HomeProperty InsuranceChurch Loses Insurance From Satellite Imagery – GuideOne Refuses to Consider Other...

Church Loses Insurance From Satellite Imagery – GuideOne Refuses to Consider Other Evidence of a Roof’s Condition


Insurers are now analyzing satellite and drone imagery using artificial intelligence (AI) when conducting underwriting surveys of property. The images are scanned through AI to identify potential hazards or risks when deciding whether to insure or renew insurance on a property. Insurers can require the software to analyze the images to look for issues of roof condition, yard debris, undeclared pools/trampolines, overhanging trees and other criteria for underwriting purposes. Insurers claim that the imagery helps them price policies more accurately and avoid high-risk properties. But shouldn’t insurers consider other evidence other than simply relying upon an AI result?

A recent article, Insurance Company Drops San Diego Church’s Policy After Viewing Satellite Images, highlighted this issue of other evidence being ignored in favor of satellite imagery.

Sidney Buggs is the pastor at Greater Gospel Center Church of God in Christ. He was stunned when his insurance company GuideOne dropped the church’s policy because it said a satellite image showed wear and tear and broken shingles on the roof.

When Buggs first found out GuideOne dropped their policy, he contacted the solar company that installed solar on the church’s roof 6 years ago. The owner of the company sent GuideOne a letter telling the company his crews had walked the roof and it was in good condition with at least another decade of life in it. Buggs said GuideOne did not care.

The Guide One report with the image it said it used looks like a Google search satellite image. According to the report, there’s no structural damage. No missing shingles. No rust. No Patching or ponding. In fact, the report says it has 81% confidence in the shingles.

CBS 8 reached out to GuideOne. Here’s the full statement the company sent:

‘GuideOne does not comment on private matters involving our potential or actual policyholders. We do strive to keep policyholders informed of underwriting decisions in a timely manner.’

CBS 8 followed up that response with more questions about GuideOne’s overall policies. We have not heard back from GuideOne but CBS 8 will continue to ask questions about why they rely on satellite images instead of in-person inspections.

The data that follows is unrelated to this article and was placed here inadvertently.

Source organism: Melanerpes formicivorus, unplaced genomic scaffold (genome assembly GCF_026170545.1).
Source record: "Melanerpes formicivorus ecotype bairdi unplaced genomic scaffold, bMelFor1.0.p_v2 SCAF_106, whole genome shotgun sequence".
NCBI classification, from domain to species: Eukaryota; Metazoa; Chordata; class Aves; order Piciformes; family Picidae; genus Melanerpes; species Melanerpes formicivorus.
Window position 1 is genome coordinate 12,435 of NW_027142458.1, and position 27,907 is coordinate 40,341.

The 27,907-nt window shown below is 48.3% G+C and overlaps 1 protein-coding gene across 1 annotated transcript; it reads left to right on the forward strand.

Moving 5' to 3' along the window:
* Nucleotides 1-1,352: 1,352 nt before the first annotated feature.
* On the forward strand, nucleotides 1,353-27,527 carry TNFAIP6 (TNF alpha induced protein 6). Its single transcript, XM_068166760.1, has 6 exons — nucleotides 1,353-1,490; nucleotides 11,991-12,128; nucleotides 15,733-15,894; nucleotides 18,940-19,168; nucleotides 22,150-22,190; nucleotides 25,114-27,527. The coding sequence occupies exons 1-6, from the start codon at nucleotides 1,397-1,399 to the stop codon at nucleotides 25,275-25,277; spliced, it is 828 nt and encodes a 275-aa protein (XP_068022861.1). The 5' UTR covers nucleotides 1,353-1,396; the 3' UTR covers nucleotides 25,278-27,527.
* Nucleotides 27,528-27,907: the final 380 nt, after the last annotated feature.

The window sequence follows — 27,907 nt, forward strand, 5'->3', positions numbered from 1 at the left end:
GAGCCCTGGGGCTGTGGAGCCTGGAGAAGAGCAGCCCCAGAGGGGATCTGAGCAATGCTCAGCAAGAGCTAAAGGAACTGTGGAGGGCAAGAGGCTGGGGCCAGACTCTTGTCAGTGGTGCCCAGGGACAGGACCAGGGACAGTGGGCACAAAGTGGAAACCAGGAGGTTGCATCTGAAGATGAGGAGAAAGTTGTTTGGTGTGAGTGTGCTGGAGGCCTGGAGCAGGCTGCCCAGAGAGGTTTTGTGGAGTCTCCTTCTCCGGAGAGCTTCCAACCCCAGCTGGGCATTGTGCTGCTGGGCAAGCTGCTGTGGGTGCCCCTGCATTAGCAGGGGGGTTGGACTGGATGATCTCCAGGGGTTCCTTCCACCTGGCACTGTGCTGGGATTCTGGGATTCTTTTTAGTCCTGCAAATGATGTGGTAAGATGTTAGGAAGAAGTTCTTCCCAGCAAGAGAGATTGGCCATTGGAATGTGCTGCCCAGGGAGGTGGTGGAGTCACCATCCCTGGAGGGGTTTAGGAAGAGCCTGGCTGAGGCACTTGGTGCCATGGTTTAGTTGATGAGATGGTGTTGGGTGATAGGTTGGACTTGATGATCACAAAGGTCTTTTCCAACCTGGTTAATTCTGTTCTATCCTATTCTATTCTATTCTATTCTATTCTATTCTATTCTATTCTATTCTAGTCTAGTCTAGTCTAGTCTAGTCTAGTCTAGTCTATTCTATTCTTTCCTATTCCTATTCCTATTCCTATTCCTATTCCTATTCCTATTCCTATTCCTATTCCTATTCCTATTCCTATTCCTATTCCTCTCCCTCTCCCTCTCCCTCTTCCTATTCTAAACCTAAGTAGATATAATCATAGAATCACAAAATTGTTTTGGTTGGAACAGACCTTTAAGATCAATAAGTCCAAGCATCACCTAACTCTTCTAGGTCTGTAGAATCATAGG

‘GuideOne is a major church insurer. Major church insurer. And there are other churches in this city that I know of, they’re doing it to them too,’ warns Pastor Buggs.

GuideOne seems to do underwriting the same way they sometimes do claims adjustment: without listening to the policyholder.

While researching this topic, at least one insurer states that it will contact the policyholder before taking action based on the satellite image:

Mutual Assurance uses a satellite imagery provider called Betterview to help in three areas:

• Identify and mitigate property risk
• Improve underwriting and inspection efficiency
• Build a more transparent member experience

By compiling up-to-date information on any hazards or improvements to a property, Mutual Assurance can be proactive in reducing the number of claims, ultimately impacting the annual assessment rate.

Mutual Assurance will use this technology to make the underwriting process more transparent to everyone and ensure our members have adequate coverage. We will never take an underwriting action on a policy without first verifying it with the member directly.

Perhaps GuideOne and other insurers using this technology could adopt Mutual Assurance’s process.

The issue of insurers using satellite and drone imagery is an increasing problem that insurance regulators and United Policyholders are noting:

The use of drones or satellite imagery is legal to a point. State insurance divisions for both Maryland and Virginia said drones can be used to collect information. However, the Maryland Insurance Administration says there can be issues if drone imaging relies on technology such as artificial intelligence instead of human eyes to make decisions on potential risks. That’s why most states say insurers should rely on more than one source of information to determine risk….

United Policyholders, a nonprofit that provides resources to consumers, says it has seen a dramatic increase in reports from consumers who’ve been dropped by their insurers on the basis of an aerial image, which they said could be ‘out of date or inaccurate.’ 1

Artificial intelligence can now view images and make robotic underwriting decisions with no human involvement. As insurers try to gain every edge regarding the types of properties they wish to insure that are the safest bets for no or lowered losses and with a goal of reducing risk management costs by not having the human cost of a person second-guessing the software, my guess is that these issues will be increasing. Insurance regulators should consider the implications and make needed regulations. Policyholders who have increased premium costs based upon wrongful defamatory opinions about their property should have rights.

Thought For The Day

Never trust a computer you can’t throw out a window.
Steve Wozniak

1 Susan Hogan, How some home insurers use aerial imagery to determine coverage, NBC4 Washington (Apr. 26, 2024). Available online at: https://www.nbcwashington.com/news/consumer/how-some-home-insurers-use-aerial-imagery-to-determine-coverage/3602015/